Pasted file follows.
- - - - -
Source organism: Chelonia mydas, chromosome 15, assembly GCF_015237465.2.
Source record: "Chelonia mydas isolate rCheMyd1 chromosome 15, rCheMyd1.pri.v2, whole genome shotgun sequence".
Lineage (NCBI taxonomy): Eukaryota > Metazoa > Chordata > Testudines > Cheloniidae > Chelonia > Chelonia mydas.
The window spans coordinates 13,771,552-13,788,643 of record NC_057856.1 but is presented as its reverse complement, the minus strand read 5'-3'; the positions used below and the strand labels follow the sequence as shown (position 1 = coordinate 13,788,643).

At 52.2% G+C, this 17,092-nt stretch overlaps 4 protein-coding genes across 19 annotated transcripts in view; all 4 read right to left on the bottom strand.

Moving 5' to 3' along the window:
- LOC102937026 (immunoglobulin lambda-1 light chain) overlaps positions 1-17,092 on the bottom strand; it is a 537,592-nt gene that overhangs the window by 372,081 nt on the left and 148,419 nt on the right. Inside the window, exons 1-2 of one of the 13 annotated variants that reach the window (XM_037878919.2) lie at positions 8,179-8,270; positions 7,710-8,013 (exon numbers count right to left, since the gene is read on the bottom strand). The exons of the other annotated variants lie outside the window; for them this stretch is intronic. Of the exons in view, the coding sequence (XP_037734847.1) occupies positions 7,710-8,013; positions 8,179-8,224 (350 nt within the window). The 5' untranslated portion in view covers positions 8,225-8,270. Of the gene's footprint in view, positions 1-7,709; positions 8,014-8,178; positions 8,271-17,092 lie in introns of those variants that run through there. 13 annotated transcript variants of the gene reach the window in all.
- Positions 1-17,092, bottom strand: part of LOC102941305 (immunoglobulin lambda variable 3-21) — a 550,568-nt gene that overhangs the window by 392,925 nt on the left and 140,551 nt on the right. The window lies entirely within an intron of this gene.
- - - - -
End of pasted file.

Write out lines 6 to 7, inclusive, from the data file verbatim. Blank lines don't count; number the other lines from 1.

Moving 5' to 3' along the window:
- LOC102937026 (immunoglobulin lambda-1 light chain) overlaps positions 1-17,092 on the bottom strand; it is a 537,592-nt gene that overhangs the window by 372,081 nt on the left and 148,419 nt on the right. Inside the window, exons 1-2 of one of the 13 annotated variants that reach the window (XM_037878919.2) lie at positions 8,179-8,270; positions 7,710-8,013 (exon numbers count right to left, since the gene is read on the bottom strand). The exons of the other annotated variants lie outside the window; for them this stretch is intronic. Of the exons in view, the coding sequence (XP_037734847.1) occupies positions 7,710-8,013; positions 8,179-8,224 (350 nt within the window). The 5' untranslated portion in view covers positions 8,225-8,270. Of the gene's footprint in view, positions 1-7,709; positions 8,014-8,178; positions 8,271-17,092 lie in introns of those variants that run through there. 13 annotated transcript variants of the gene reach the window in all.